The Federal Bureau of Investigation or the FBI, as they are more commonly known, is notorious for their covert surveillance activities which have frequently caused public outcries. The Bureau’s history with Magic Lantern is one such example. Soon after the arrest of crime boss Nicodemo S. Scarfo in 1999, the agency, which was previously thought to have the best interest of citizens at heart, began development of Magic Lantern when it realized it needed a more comprehensive monitoring solution to aid in their investigations of harassment, extortion and identity theft.
After rumors of a surveillance tool began circling, the FBI confirmed the existence of Magic Lantern – a name given to a powerful monitoring software but denied it use. However, these claims were proven false when official FBI documents presented in a court of law proved that the Bureau had been prolifically using Magic Lantern, with its use peaking in 2005.
The documents stated that the software could be remotely installed without the knowledge of the user and used e-mail attachments as its primary method of infiltration. Upon activation of the PGP encryption, the software becomes operational and places a Trojan horse onto the target system, which instantly starts logging operating system activities. Magic Lantern was also found to be capable of monitoring IP addresses, TCP/UDP ports, Web browsing history as well as storing usernames and passwords that are saved on the computer.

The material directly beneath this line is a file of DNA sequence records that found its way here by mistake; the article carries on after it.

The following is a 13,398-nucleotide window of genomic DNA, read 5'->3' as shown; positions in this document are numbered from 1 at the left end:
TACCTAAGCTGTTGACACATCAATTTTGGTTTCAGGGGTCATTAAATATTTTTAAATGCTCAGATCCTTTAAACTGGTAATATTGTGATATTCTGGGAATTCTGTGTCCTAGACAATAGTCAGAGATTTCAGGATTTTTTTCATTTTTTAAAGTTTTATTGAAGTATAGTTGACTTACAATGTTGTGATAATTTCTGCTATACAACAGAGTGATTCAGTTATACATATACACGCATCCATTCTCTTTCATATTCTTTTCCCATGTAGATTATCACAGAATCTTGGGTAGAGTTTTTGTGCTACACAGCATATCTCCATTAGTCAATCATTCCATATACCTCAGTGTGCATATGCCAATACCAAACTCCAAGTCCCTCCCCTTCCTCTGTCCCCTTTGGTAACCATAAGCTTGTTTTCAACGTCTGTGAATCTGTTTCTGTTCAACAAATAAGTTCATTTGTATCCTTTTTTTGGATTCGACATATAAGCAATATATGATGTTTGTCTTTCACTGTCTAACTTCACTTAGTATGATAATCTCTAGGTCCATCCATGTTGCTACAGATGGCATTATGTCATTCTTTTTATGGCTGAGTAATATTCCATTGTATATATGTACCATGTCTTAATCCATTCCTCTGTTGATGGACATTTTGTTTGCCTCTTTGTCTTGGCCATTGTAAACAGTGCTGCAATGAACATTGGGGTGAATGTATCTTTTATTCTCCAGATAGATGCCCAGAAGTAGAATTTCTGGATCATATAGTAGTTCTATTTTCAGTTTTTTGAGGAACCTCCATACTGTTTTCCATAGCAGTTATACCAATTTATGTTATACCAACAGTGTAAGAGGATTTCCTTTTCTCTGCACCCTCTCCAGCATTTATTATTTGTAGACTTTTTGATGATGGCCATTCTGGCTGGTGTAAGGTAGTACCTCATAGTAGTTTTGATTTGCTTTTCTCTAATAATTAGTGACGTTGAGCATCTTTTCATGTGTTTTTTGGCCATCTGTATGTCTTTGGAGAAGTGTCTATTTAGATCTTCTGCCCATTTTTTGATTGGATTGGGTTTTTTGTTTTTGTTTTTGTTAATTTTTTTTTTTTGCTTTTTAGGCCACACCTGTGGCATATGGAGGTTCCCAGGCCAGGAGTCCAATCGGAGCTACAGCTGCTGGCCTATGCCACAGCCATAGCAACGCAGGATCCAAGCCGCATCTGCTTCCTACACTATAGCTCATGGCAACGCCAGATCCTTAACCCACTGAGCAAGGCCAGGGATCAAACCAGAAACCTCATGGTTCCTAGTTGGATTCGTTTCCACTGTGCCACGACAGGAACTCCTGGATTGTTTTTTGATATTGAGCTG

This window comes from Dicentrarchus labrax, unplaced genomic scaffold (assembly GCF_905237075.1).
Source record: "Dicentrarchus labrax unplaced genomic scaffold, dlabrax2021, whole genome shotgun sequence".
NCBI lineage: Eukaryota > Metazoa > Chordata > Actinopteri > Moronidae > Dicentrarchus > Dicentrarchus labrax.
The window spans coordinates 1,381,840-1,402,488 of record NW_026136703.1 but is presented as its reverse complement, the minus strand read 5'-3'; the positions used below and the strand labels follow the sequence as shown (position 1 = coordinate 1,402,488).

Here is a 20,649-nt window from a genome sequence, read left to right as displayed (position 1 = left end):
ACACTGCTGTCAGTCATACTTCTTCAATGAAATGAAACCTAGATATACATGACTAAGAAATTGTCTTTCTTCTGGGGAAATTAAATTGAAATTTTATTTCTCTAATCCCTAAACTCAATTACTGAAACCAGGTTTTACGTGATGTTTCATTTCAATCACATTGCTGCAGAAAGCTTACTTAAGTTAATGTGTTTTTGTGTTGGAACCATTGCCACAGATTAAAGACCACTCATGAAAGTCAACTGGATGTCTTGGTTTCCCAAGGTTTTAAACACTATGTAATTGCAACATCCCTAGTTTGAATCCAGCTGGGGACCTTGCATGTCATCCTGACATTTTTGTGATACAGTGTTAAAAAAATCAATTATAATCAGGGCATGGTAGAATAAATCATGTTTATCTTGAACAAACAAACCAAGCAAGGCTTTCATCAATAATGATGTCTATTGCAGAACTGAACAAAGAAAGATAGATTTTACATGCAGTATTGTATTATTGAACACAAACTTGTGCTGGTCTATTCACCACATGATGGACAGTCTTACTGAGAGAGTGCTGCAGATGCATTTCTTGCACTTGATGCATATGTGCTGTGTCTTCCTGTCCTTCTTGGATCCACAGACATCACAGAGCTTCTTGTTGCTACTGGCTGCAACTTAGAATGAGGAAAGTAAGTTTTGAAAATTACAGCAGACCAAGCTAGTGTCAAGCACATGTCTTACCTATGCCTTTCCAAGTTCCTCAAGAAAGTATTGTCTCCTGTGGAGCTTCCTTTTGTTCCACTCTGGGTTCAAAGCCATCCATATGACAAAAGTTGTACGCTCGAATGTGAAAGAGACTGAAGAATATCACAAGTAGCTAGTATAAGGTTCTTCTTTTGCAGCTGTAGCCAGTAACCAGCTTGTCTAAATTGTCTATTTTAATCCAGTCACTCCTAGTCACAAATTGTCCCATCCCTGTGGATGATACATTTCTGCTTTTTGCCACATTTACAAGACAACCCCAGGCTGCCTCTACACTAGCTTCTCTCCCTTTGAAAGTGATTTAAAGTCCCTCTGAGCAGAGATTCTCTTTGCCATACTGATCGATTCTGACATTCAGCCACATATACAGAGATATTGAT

Another shocking discovery came in the form of security giants McAfee and Norton who were found to be working closely with the FBI and placed a backdoor in their antivirus solutions so that Magic Lantern could pass through unrestricted. This revelation led Magic Lantern to become a part of CIPAV and was subsequently banned from use by the court in 2013.
Take a look at this infographic for more info.